Yet another, "How long is a piece of string?, question....:jocolor:

Seriously, you are both right, but it is a matter of personal taste. We don't have a heater, but my wife and I have very similar opinions.... and feel "opening day" is a few weeks apart..... However, if you do a google search, you will find that most people are in your ballpark, rather than his. If seniors are involved, most printed material will push the temperatures as high as 88. I'm a senior and I'm good at 70 degrees... my wife, also a senior, loves the 91 degree temperatures we can get in mid summer.... I'm done, because it feels like bath water.... headed to the surf.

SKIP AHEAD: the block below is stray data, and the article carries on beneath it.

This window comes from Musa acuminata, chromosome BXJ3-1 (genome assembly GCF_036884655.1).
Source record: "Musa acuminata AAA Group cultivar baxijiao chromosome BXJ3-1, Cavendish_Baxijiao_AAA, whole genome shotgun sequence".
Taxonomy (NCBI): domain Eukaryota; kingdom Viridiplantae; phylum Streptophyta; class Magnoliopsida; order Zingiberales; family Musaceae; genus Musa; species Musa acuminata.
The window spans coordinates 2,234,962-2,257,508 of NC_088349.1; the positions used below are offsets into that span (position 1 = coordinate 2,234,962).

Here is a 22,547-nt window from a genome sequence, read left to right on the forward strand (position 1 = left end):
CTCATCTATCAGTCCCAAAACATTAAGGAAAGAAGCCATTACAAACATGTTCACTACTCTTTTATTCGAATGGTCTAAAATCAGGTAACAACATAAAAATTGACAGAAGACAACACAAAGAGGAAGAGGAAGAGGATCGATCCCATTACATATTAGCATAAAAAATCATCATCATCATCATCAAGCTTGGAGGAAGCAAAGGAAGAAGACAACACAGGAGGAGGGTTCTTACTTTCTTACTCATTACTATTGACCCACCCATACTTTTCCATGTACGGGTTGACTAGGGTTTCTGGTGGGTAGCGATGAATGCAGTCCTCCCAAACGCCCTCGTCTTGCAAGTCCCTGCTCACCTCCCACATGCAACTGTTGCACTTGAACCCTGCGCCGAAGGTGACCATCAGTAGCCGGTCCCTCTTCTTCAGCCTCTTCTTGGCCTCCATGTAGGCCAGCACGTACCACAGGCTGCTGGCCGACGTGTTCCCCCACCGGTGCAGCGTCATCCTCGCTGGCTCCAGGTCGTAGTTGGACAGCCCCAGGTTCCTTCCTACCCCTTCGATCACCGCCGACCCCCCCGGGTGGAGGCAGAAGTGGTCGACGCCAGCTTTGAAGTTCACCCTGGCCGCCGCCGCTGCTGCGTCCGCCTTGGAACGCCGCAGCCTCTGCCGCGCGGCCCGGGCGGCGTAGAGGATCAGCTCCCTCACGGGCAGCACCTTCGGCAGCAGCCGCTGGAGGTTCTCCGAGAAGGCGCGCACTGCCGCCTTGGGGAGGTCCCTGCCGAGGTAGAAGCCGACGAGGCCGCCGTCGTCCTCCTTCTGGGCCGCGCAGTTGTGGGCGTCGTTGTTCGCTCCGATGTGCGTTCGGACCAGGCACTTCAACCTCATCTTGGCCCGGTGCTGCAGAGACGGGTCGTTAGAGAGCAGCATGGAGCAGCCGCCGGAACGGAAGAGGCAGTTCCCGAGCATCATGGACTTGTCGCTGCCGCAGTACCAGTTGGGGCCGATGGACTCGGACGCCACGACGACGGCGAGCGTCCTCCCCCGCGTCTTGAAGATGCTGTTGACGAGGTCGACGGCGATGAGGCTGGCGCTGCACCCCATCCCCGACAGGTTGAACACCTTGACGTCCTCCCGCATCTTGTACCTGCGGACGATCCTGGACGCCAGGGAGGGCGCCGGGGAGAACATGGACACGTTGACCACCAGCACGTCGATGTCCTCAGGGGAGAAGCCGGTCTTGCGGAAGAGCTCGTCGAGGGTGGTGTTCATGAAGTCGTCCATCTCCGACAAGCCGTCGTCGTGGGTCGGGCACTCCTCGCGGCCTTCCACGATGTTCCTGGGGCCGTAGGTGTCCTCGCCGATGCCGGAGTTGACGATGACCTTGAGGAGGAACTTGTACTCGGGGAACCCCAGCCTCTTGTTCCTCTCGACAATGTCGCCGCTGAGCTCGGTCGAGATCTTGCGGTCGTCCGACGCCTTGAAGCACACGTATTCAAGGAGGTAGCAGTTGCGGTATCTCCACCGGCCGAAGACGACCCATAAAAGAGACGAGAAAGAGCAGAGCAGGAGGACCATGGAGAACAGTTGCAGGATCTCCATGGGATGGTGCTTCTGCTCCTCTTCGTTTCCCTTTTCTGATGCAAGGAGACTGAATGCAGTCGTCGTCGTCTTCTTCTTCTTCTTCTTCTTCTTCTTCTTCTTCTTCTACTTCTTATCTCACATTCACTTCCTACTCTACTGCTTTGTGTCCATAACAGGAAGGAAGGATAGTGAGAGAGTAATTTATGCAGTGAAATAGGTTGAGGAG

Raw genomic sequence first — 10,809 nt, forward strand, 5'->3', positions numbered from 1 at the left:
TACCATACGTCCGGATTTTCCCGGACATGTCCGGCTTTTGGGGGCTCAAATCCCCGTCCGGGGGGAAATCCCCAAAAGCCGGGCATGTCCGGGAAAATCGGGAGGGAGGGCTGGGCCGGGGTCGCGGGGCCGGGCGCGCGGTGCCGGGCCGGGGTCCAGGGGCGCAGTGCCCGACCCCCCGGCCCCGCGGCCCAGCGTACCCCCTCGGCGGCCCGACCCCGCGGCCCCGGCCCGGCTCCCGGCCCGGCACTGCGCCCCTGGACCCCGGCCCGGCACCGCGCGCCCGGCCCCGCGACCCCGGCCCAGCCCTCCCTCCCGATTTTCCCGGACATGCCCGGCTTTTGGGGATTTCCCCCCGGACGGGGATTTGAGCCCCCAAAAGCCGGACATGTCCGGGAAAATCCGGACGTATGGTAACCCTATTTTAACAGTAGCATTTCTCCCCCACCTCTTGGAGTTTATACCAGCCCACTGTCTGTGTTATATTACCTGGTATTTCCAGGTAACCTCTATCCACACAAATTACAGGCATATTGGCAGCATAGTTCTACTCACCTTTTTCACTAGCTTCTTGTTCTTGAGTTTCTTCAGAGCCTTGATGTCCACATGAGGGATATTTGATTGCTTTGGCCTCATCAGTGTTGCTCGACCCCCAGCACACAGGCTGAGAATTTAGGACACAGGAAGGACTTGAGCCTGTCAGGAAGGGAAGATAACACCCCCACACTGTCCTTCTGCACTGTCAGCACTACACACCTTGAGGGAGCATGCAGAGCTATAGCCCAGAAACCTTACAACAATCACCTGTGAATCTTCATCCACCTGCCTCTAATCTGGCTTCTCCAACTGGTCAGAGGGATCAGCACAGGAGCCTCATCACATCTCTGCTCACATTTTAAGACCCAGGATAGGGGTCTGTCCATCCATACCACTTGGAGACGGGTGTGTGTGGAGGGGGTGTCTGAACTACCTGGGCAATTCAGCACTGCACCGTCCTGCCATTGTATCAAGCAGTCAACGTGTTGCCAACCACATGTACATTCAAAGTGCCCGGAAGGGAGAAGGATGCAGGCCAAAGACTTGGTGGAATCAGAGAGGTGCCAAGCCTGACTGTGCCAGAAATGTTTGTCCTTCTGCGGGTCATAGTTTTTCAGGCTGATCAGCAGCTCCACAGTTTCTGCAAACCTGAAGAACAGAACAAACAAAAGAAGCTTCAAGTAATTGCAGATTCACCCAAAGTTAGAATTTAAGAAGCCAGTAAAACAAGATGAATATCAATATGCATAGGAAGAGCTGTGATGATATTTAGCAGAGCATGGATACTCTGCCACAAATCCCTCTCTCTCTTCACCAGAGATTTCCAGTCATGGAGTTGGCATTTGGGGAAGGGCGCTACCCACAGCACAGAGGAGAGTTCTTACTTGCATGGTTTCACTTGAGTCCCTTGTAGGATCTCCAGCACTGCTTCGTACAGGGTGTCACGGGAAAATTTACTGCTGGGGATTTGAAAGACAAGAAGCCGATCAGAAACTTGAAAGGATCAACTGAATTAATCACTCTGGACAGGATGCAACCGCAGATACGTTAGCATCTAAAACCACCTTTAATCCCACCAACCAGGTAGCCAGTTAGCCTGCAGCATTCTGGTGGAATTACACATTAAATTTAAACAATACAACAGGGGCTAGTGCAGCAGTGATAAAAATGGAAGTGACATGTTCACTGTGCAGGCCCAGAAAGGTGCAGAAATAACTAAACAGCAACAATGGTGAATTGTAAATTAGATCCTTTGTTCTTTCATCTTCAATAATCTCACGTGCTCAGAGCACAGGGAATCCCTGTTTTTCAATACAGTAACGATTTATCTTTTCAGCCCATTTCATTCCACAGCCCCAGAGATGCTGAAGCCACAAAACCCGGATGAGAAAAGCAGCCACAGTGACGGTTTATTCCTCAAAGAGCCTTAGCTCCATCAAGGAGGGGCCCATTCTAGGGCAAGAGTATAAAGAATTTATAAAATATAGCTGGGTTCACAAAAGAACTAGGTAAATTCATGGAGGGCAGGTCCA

You are probably going to have to agree to disagree, to some extent, especially after the first "heating" bill arrives.....:)
 

borjis

LifeTime Supporter
Aug 19, 2014
3,310
Pacific NW
for me 78 is minimum.

83 ideal. On a warm day I can step in the pool with no shiver moment at that temp.

I've had it up to 88 but it felt like bath water.
 

chiefwej

LifeTime Supporter
TFP Guide
Jun 12, 2011
3,512
Tucson
Unless you have an unlimited bank account or win the Powerball jackpot, maintaining 42,000 gallons of water at any temprature 70+ degrees when the outside temps are in the 30's is totally impractical.

You will soon learn that, (when your gas bill arrives).
 

Nectarologist

Well-known member
Apr 3, 2015
572
New York